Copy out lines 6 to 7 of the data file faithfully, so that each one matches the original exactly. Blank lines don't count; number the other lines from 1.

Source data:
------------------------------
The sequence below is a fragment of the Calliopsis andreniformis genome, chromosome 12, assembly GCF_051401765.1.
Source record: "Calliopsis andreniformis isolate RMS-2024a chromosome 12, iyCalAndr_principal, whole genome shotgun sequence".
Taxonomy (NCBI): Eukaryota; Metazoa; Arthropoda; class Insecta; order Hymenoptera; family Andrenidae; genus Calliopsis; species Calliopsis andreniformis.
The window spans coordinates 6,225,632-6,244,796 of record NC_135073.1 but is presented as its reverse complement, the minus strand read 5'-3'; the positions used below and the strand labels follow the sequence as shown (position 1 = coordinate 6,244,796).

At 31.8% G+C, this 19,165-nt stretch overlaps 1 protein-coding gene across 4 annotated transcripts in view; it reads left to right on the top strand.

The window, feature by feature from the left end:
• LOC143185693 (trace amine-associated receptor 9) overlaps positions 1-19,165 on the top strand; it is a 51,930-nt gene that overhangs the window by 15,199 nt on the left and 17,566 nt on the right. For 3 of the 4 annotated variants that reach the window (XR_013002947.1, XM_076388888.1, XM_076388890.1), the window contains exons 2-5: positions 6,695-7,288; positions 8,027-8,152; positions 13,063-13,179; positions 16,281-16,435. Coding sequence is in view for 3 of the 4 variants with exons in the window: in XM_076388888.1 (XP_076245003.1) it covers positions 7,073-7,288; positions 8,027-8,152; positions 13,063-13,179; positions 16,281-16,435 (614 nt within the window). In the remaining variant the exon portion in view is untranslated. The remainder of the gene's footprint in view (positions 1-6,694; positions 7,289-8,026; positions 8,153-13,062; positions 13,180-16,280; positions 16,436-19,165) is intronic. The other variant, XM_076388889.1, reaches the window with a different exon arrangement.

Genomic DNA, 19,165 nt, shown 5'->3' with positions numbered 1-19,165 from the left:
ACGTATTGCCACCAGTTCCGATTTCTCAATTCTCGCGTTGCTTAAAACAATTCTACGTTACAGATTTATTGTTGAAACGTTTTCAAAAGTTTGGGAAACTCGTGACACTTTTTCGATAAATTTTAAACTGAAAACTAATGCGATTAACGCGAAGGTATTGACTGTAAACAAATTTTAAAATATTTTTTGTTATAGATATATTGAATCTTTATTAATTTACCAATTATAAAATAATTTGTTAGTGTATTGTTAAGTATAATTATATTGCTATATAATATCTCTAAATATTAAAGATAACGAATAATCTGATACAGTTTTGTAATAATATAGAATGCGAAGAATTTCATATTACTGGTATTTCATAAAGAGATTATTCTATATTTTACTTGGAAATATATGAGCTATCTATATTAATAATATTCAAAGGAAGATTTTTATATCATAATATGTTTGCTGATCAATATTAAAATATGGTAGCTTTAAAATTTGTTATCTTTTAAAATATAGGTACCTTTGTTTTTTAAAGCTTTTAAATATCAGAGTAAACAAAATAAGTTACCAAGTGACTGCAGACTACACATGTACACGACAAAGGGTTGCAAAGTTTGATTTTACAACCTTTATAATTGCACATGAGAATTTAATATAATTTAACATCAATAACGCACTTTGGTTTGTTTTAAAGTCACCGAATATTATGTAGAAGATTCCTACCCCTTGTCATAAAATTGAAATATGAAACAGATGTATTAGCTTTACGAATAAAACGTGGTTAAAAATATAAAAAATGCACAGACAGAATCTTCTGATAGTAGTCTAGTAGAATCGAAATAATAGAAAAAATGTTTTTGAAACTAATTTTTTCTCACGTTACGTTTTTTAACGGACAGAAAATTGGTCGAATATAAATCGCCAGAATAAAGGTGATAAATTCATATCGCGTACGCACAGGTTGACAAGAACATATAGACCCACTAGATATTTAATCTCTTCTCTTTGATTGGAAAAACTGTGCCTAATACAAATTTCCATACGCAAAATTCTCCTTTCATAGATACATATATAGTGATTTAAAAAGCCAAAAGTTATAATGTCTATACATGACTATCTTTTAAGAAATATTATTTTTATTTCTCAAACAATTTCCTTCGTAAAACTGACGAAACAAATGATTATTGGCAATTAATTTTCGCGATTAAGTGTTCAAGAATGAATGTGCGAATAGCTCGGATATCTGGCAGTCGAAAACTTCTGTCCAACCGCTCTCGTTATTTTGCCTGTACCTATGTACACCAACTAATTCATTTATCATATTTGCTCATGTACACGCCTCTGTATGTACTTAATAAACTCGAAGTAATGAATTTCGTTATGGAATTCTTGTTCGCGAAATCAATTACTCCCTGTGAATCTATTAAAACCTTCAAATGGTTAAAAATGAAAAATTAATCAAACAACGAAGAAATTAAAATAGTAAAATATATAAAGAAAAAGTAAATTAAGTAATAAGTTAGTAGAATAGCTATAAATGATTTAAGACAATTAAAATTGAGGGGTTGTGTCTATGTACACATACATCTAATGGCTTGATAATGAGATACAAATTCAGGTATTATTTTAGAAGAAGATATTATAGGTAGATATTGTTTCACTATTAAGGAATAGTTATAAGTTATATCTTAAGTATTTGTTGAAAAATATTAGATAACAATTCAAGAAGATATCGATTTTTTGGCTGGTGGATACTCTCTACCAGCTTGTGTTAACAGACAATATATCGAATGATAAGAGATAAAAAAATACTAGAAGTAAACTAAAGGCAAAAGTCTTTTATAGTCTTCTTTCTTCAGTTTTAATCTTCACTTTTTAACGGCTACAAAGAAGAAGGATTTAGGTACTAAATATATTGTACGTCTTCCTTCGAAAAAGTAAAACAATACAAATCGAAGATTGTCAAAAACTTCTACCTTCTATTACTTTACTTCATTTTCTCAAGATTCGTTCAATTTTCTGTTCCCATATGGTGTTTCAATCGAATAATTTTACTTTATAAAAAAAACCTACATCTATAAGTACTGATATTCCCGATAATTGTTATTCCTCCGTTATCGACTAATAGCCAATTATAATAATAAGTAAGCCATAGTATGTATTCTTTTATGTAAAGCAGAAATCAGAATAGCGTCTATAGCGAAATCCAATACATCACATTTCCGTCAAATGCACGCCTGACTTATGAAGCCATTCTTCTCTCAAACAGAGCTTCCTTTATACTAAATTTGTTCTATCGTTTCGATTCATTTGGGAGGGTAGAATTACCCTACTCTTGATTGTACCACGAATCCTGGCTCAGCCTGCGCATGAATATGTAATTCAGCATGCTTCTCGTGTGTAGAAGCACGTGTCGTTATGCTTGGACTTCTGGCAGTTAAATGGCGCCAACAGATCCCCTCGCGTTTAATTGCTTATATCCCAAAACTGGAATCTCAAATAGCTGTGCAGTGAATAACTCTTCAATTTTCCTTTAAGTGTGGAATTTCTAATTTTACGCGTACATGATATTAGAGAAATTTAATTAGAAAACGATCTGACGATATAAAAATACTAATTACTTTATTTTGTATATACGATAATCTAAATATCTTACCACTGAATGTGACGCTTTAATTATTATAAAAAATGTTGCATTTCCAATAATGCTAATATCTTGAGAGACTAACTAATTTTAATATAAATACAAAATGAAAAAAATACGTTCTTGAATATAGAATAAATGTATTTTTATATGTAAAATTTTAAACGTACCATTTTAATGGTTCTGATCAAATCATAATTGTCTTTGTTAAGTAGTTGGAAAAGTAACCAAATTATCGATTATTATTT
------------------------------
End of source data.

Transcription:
The window, feature by feature from the left end:
• LOC143185693 (trace amine-associated receptor 9) overlaps positions 1-19,165 on the top strand; it is a 51,930-nt gene that overhangs the window by 15,199 nt on the left and 17,566 nt on the right. For 3 of the 4 annotated variants that reach the window (XR_013002947.1, XM_076388888.1, XM_076388890.1), the window contains exons 2-5: positions 6,695-7,288; positions 8,027-8,152; positions 13,063-13,179; positions 16,281-16,435. Coding sequence is in view for 3 of the 4 variants with exons in the window: in XM_076388888.1 (XP_076245003.1) it covers positions 7,073-7,288; positions 8,027-8,152; positions 13,063-13,179; positions 16,281-16,435 (614 nt within the window). In the remaining variant the exon portion in view is untranslated. The remainder of the gene's footprint in view (positions 1-6,694; positions 7,289-8,026; positions 8,153-13,062; positions 13,180-16,280; positions 16,436-19,165) is intronic. The other variant, XM_076388889.1, reaches the window with a different exon arrangement.